By Krista Stracka ~
Happy New Year! Before we dig into 2023, we’re taking a moment to count down last year’s most-liked Instagram posts from @nlm_collections. In 2022 we shared news about many events with you, including the relaunch of our Dream Anatomy exhibition in honor of its 20th anniversary, the return of Traveling Exhibitions, the addition of a new Profile for Profiles in Science, an incredible lineup of 12 NLM History Talks, and more. Many of the top posts featured amazing items from our collections including clips from recently digitized films and anatomical works all available in NLM Digital Collections. Ready to revisit them? Here we go!
This illustration from an 1829 article in The Lancet shows a human blood transfusion performed by James Blundell. Dr. Blundell developed a device that revived a woman dying of blood loss with her husband’s blood. The device was called a “gravitator,” as it used gravity to transport the donor’s blood to the patient.
This illustration from the Hebrew encyclopedic work Ma’a’seh Toviyah (“Work of Tobias”) by Toviyah Kats pairs the interior of a human body with the interior of a house as a visual metaphor. The organs, like rooms in a house, have different functions. Published in 1708, the 3-volume text covered a range of subjects including theology, astronomy, medicine, and hygiene. Kats (1652–1729), one of the first Jews to study medicine at a German university, completed his degree at Padua and served as court physician to the Ottoman Sultan.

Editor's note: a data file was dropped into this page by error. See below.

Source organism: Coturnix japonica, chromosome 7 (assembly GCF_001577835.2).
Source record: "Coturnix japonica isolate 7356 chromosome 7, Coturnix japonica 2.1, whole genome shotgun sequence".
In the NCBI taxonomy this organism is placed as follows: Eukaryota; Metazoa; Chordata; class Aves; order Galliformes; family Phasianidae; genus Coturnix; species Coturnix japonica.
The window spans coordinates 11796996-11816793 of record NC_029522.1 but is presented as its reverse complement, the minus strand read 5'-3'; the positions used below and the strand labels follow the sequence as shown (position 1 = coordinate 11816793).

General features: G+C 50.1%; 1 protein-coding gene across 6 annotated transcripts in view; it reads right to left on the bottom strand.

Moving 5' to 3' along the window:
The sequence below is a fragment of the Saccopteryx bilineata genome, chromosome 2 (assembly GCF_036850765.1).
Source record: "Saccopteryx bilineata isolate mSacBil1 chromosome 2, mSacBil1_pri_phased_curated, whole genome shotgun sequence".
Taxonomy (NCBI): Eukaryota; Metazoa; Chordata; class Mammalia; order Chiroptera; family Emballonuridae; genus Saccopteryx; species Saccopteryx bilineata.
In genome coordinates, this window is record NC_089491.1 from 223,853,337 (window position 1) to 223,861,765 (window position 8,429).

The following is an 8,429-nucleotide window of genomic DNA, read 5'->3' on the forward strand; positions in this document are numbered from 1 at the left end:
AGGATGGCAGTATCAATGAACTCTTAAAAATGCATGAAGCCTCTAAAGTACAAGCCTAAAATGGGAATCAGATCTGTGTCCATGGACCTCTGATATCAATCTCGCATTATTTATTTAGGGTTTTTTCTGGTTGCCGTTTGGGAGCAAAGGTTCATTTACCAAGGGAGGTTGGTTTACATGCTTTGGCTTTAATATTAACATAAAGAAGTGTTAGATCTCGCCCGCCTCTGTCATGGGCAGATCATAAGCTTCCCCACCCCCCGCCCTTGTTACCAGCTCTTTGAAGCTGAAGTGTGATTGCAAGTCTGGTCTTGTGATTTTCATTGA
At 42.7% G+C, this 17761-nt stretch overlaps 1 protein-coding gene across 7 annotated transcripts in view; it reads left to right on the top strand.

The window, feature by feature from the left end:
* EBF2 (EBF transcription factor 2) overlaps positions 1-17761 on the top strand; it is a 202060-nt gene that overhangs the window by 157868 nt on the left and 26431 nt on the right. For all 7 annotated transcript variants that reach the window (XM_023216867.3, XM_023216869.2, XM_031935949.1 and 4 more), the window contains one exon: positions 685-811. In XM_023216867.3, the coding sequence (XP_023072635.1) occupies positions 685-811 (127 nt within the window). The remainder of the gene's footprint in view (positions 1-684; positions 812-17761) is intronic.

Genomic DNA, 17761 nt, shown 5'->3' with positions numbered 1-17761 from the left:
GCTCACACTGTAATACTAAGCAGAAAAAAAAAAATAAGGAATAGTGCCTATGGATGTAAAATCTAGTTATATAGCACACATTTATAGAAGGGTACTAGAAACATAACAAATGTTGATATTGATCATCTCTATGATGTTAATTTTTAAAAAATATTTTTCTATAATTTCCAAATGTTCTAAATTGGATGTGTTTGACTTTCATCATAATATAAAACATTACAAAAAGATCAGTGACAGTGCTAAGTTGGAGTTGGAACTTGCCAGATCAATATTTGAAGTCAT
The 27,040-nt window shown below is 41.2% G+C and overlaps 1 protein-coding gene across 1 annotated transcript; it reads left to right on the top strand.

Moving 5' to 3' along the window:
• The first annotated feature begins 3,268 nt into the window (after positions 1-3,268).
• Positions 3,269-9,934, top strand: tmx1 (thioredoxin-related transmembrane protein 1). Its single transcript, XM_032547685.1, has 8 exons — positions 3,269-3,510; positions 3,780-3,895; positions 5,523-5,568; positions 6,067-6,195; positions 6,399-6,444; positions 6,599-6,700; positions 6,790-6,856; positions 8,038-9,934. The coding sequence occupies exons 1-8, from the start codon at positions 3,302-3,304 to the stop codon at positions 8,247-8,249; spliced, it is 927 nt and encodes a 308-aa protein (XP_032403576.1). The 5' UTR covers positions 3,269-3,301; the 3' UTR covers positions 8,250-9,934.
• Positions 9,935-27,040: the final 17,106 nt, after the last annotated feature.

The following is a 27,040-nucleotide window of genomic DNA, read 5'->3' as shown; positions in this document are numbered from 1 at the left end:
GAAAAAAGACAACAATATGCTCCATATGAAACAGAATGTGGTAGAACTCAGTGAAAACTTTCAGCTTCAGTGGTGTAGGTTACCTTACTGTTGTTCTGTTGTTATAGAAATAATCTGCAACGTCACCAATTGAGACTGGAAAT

Virginia Apgar (born #OTD in 1909) was an American physician who is best known for the Apgar Score, a simple, rapid method for assessing newborn viability. Developed in the early 1950s and quickly adopted by obstetric teams, the method reduced infant mortality and laid the foundations of neonatology. This year marks the 70th anniversary of Apgar scoring which continues to be a standard obstetric practice today. While best known for this achievement, Dr. Apgar was also a leader in the emerging field of anesthesiology during the 1940s and in the new field of teratology (the study of birth defects) after 1960.
Learn more about Dr. Apgar’s life and achievements on NLM’s Profiles in Science site.
#OTD in 1898, Marie Sklodowska Curie and Pierre Curie discovered the existence of the radioactive chemical element #radium while studying pitchblende ore. This color #lithograph (“Une nouvelle découverte, le radium“) from the 10 January 1904 cover of Le Petit Parisien shows the Curies working in their laboratory. Together with Henri Becquerel, they shared the 1903 Nobel Prize in Physics for their work on radioactivity. Marie Curie was the first woman to receive a Nobel Prize and the first individual to win twice.
Learn more in The Revolutionary who Discovered Radium on Circulating Now.
E.coli meets penicillin in this clip from The Motion Picture in Medical Education, produced in the early 1960s. As the antibiotic diffuses, movement of the E.coli rods slows and they become distended. This film includes excerpts from multiple medical teaching titles, the aim being to demonstrate the effectiveness of motion pictures as a pedagogical tool. It’s one of several hundred legacy films in the NLM collection digitally preserved in the past 18 months.